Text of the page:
How I Created One of the World’s First 100% AI-Generated Podcasts



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How I Made One of the World’s First 100% AI-Generated Podcasts

Podcasting

A few weeks ago an AI-generated podcast named “Joe Rogan interviews Steve Jobs” went viral because of how realistic it sounded. It was an impressive accomplishment, but really just an advanced combination of the various technologies I was already working with (such as GPT-3 and voice cloning), so I decided to make my own version.

There are some potential problems though with creating AI models based on famous people. Legally, celebrities have a “right of publicity” which prohibits unauthorized use of their name, photo, likeness, and voice. You can get around this if you are doing it as a parody or for educational purposes, but that did not apply to my situation.

Instead, this is what I came up with:

BoredHumans.com AI Podcast

No celebrities involved. It was inspired by Podbot.ai, but my version is more automated because it comes up with the Podcast episode title on its own. Other similar AI podcasts include Lexman and Roborah.

The first step in the programming for this project was having the AI “think” of a topic that would then be used as the title of the podcast. I decided that training an ML model on blog posting titles would be better than podcasts, so I put 100,000 blog posting titles into open-source aitextgen for it to learn to write good ones, but that turned out horribly (I am not sure why). So instead I switched to the NLPCloud.com Text Generation API which uses GPT-J (similar to GPT-3). No fine-tuning was needed, instead, I relied on experimenting with various prompts to see what worked best. Some good ones I tried were: “I wrote a blog posting. It is called:”, “My blog posting is called:”, “ I wrote an article named:”, “ I thought of a name for my blog posting. It is:”, “The top 3 blog posting names are:”, and “ The top 3 article names are:”.

Even though all of was automated, I didn’t want to put out any podcasts that were offensive or r-rated, so I manually looked at each title before it was used, and deleted any that were inappropriate. I also added a “bad words” filter to automatically delete any titles that contained words I would not want to use, but some still got through unless I moderated them.

Next, I programmed it to choose an AI host for the episode from a library of 8 hosts that I created ahead of time. The first and last name of each host was generated using open-source nameCreator (not AI) and the image of the host was randomly chosen from my “AI-Generated Faces” website. Each host was then randomly matched with an AI voice from resemble.ai (this costs money to use, but there are open-source alternatives such as Coqui and Tortoise).

To get the text content for the podcast, I fed the title to NLPCloud’s Blog Post Generator API. I could not find any program or API specifically for AI podcast content, so for now, I am using what is meant to be a blog posting. My programming automatically augments the resulting text with SSML, making certain parts of it louder (such as the title and the name of each section) and adding pauses between each paragraph, to make the host sound more human. Text-To-Speech from the Resemble.ai API then turns this text into a voice.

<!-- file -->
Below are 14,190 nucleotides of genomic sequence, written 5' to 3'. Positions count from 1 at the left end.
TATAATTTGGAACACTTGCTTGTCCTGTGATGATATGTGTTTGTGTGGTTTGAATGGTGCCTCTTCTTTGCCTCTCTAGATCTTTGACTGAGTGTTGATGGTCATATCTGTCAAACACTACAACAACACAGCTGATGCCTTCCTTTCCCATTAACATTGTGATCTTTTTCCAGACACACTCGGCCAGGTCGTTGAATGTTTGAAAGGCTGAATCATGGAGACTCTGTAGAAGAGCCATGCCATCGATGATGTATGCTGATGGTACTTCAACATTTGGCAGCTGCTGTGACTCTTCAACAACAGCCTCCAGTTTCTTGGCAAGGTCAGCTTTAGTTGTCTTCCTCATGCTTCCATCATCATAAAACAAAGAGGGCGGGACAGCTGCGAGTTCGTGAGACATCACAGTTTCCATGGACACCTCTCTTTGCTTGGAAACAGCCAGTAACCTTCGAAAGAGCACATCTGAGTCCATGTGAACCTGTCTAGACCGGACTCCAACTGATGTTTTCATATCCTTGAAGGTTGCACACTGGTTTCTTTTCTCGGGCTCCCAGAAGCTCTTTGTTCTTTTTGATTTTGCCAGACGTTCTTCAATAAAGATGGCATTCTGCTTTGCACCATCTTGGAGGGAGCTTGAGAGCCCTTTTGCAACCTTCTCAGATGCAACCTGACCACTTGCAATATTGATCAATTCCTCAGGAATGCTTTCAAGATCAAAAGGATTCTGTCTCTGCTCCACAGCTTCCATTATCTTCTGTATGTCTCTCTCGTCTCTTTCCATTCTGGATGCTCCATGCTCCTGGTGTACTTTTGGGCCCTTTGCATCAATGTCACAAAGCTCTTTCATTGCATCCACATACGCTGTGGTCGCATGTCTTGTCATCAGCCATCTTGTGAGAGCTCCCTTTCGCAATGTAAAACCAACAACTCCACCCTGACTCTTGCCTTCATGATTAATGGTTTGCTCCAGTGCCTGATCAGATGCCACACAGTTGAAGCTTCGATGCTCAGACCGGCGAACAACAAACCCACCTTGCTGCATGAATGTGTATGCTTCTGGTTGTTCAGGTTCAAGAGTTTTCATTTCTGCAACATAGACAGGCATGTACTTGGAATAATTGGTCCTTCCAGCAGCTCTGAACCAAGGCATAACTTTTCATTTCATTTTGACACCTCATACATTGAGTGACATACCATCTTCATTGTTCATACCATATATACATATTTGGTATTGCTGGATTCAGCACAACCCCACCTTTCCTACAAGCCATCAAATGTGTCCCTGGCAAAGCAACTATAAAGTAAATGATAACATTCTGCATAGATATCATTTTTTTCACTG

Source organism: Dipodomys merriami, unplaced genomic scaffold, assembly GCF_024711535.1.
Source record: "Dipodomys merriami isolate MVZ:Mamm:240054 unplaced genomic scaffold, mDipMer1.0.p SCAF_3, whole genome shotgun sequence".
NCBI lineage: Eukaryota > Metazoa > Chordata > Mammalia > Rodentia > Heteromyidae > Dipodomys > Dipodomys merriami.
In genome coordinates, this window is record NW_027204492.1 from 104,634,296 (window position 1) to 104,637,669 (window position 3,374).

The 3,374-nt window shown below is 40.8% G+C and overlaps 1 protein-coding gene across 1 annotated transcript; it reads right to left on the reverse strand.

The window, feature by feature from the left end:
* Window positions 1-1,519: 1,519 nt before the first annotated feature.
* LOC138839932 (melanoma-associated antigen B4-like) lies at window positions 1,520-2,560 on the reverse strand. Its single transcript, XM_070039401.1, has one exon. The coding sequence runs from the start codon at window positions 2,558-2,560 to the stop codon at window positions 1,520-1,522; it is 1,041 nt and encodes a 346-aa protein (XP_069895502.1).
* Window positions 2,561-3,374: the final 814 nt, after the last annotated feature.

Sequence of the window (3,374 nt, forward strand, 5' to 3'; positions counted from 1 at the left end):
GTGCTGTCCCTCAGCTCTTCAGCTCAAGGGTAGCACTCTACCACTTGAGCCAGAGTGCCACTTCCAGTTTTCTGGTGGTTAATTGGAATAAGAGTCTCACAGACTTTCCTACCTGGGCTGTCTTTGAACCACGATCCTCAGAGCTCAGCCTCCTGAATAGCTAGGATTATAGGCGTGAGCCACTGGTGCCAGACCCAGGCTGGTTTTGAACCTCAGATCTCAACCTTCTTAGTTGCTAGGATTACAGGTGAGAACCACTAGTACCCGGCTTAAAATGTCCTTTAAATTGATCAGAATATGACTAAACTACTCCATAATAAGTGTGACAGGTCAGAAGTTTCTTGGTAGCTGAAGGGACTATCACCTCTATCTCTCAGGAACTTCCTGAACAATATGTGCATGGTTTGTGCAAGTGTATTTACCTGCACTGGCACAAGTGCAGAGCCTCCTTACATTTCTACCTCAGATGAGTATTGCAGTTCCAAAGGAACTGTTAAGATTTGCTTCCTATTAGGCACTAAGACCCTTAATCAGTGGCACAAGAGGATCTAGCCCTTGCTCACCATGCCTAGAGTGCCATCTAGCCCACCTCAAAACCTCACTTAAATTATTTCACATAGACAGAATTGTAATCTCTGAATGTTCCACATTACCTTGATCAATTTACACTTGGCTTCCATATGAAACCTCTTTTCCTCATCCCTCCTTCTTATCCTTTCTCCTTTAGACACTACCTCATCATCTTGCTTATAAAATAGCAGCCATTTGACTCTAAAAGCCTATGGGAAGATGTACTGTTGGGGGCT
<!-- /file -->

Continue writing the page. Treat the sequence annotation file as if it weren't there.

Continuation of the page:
To make it sound like an official podcast, I gave each episode intro and outro music randomly picked from a library of short MP3 files I downloaded from Storyblocks.com. FFmpeg and MoviePy, both of which are open source, were then used to automatically mix the audio.

Cover art for the episodes was generated using Stable Diffusion (open source), which is a new text-to-image program where you give it a phrase (a “prompt”) and it converts your concept into an image using machine learning. For each podcast episode, the title was the prompt.

I could have hosted the podcast on my server, but instead, I uploaded to BuzzSprout using their free account level and embedded their podcast player on my BoredHumans.com AI Podcast page. I partially did this to make it look more official, but it also made it so I could submit the podcast to Apple, Spotify, Amazon, and other places where podcasts are heard.

Right now I only have 1 episode completed, but my plan is to create 100 more and write code to use the BuzzSprout API to automatically upload 1 episode a week. Podcasts are distributed using RSS feeds, which means whenever I upload a new episode it will automatically appear on all the major podcast sites.

I am also looking into turning my audio podcast into a video podcast, using Synthesia, see below:

AI Video Hosts

There is a potential problem with this though. Their terms and conditions page has two restrictions that seem to prohibit what I want to do:

Restriction #1: In User Generated Content in which Stock Avatar is making any kind of statement of opinion, including expressing any personal preferences or experiences as if they are Stock Avatar’s preferences or experiences.

Restriction #2: In User Generated Content in which Stock Avatar is making any kind of statement of fact regarding religion, politics, race, gender, sexuality, or other similar topics that are known to be sensitive to certain demographics.

The solution would be for me to use another similar service or create my own text-to-video software, so that is what I am working on next.

AI/ML

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